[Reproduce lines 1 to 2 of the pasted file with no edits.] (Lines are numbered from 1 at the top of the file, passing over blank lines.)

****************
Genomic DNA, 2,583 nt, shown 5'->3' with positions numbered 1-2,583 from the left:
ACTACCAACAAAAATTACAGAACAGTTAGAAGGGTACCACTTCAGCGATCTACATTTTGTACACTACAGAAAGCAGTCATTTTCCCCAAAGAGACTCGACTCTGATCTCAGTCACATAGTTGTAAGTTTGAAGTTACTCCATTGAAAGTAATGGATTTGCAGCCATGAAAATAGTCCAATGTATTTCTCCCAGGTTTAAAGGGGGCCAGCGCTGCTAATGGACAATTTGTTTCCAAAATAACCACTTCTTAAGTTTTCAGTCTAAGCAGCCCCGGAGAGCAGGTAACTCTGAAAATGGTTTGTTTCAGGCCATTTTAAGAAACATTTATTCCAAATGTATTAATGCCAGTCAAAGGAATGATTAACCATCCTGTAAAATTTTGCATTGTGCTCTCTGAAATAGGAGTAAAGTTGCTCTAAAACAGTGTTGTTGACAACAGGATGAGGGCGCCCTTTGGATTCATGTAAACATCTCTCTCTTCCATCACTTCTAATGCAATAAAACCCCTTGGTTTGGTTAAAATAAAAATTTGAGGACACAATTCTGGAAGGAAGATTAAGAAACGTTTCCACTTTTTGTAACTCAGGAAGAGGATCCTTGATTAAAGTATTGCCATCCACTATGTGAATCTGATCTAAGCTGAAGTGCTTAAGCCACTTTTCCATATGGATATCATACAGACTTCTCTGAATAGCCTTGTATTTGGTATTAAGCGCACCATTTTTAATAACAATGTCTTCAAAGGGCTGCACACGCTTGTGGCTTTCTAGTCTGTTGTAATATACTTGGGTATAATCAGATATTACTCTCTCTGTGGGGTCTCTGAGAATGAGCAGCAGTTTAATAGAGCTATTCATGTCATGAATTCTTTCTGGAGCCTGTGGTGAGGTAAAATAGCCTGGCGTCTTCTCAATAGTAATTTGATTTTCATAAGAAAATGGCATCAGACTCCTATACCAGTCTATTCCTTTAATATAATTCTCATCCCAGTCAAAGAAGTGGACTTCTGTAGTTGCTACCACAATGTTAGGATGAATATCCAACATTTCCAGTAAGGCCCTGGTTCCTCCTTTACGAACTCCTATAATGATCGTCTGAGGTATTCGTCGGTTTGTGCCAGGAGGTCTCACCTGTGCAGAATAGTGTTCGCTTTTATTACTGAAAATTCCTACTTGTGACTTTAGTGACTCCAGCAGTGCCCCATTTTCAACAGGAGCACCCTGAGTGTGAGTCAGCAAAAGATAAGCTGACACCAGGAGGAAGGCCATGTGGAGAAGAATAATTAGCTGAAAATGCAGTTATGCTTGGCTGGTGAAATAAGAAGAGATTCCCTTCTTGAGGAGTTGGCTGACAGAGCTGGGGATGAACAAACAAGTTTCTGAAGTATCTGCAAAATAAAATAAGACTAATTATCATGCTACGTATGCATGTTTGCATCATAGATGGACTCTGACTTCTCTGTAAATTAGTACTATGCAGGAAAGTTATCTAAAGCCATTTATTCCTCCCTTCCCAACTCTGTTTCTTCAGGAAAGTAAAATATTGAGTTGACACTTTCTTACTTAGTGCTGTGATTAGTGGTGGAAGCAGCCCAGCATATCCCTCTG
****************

Genomic DNA, 2,583 nt, shown 5'->3' with positions numbered 1-2,583 from the left:
ACTACCAACAAAAATTACAGAACAGTTAGAAGGGTACCACTTCAGCGATCTACATTTTGTACACTACAGAAAGCAGTCATTTTCCCCAAAGAGACTCGACTCTGATCTCAGTCACATAGTTGTAAGTTTGAAGTTACTCCATTGAAAGTAATGGATTTGCAGCCATGAAAATAGTCCAATGTATTTCTCCCAGGTTTAAAGGGGGCCAGCGCTGCTAATGGACAATTTGTTTCCAAAATAACCACTTCTTAAGTTTTCAGTCTAAGCAGCCCCGGAGAGCAGGTAACTCTGAAAATGGTTTGTTTCAGGCCATTTTAAGAAACATTTATTCCAAATGTATTAATGCCAGTCAAAGGAATGATTAACCATCCTGTAAAATTTTGCATTGTGCTCTCTGAAATAGGAGTAAAGTTGCTCTAAAACAGTGTTGTTGACAACAGGATGAGGGCGCCCTTTGGATTCATGTAAACATCTCTCTCTTCCATCACTTCTAATGCAATAAAACCCCTTGGTTTGGTTAAAATAAAAATTTGAGGACACAATTCTGGAAGGAAGATTAAGAAACGTTTCCACTTTTTGTAACTCAGGAAGAGGATCCTTGATTAAAGTATTGCCATCCACTATGTGAATCTGATCTAAGCTGAAGTGCTTAAGCCACTTTTCCATATGGATATCATACAGACTTCTCTGAATAGCCTTGTATTTGGTATTAAGCGCACCATTTTTAATAACAATGTCTTCAAAGGGCTGCACACGCTTGTGGCTTTCTAGTCTGTTGTAATATACTTGGGTATAATCAGATATTACTCTCTCTGTGGGGTCTCTGAGAATGAGCAGCAGTTTAATAGAGCTATTCATGTCATGAATTCTTTCTGGAGCCTGTGGTGAGGTAAAATAGCCTGGCGTCTTCTCAATAGTAATTTGATTTTCATAAGAAAATGGCATCAGACTCCTATACCAGTCTATTCCTTTAATATAATTCTCATCCCAGTCAAAGAAGTGGACTTCTGTAGTTGCTACCACAATGTTAGGATGAATATCCAACATTTCCAGTAAGGCCCTGGTTCCTCCTTTACGAACTCCTATAATGATCGTCTGAGGTATTCGTCGGTTTGTGCCAGGAGGTCTCACCTGTGCAGAATAGTGTTCGCTTTTATTACTGAAAATTCCTACTTGTGACTTTAGTGACTCCAGCAGTGCCCCATTTTCAACAGGAGCACCCTGAGTGTGAGTCAGCAAAAGATAAGCTGACACCAGGAGGAAGGCCATGTGGAGAAGAATAATTAGCTGAAAATGCAGTTATGCTTGGCTGGTGAAATAAGAAGAGATTCCCTTCTTGAGGAGTTGGCTGACAGAGCTGGGGATGAACAAACAAGTTTCTGAAGTATCTGCAAAATAAAATAAGACTAATTATCATGCTACGTATGCATGTTTGCATCATAGATGGACTCTGACTTCTCTGTAAATTAGTACTATGCAGGAAAGTTATCTAAAGCCATTTATTCCTCCCTTCCCAACTCTGTTTCTTCAGGAAAGTAAAATATTGAGTTGACACTTTCTTACTTAGTGCTGTGATTAGTGGTGGAAGCAGCCCAGCATATCCCTCTG